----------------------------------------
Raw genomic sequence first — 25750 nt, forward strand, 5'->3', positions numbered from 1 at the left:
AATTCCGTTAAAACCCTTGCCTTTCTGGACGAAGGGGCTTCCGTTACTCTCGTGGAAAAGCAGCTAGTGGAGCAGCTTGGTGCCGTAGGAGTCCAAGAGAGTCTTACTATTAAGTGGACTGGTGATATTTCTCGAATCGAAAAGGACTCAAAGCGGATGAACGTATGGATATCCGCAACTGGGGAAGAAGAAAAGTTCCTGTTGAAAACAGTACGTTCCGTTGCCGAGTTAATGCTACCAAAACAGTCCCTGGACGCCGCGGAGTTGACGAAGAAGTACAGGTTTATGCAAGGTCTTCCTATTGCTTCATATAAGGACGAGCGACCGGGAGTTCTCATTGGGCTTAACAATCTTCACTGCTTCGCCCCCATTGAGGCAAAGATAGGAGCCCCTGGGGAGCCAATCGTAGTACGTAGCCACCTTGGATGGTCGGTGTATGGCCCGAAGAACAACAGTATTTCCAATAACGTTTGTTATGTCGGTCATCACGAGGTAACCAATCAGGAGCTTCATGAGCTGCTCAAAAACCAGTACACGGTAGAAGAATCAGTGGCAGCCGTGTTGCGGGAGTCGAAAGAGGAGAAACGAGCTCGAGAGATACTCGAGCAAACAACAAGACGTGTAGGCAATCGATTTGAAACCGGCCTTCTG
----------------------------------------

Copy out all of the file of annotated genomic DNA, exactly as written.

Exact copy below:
Raw genomic sequence first — 25750 nt, forward strand, 5'->3', positions numbered from 1 at the left:
AATTCCGTTAAAACCCTTGCCTTTCTGGACGAAGGGGCTTCCGTTACTCTCGTGGAAAAGCAGCTAGTGGAGCAGCTTGGTGCCGTAGGAGTCCAAGAGAGTCTTACTATTAAGTGGACTGGTGATATTTCTCGAATCGAAAAGGACTCAAAGCGGATGAACGTATGGATATCCGCAACTGGGGAAGAAGAAAAGTTCCTGTTGAAAACAGTACGTTCCGTTGCCGAGTTAATGCTACCAAAACAGTCCCTGGACGCCGCGGAGTTGACGAAGAAGTACAGGTTTATGCAAGGTCTTCCTATTGCTTCATATAAGGACGAGCGACCGGGAGTTCTCATTGGGCTTAACAATCTTCACTGCTTCGCCCCCATTGAGGCAAAGATAGGAGCCCCTGGGGAGCCAATCGTAGTACGTAGCCACCTTGGATGGTCGGTGTATGGCCCGAAGAACAACAGTATTTCCAATAACGTTTGTTATGTCGGTCATCACGAGGTAACCAATCAGGAGCTTCATGAGCTGCTCAAAAACCAGTACACGGTAGAAGAATCAGTGGCAGCCGTGTTGCGGGAGTCGAAAGAGGAGAAACGAGCTCGAGAGATACTCGAGCAAACAACAAGACGTGTAGGCAATCGATTTGAAACCGGCCTTCTG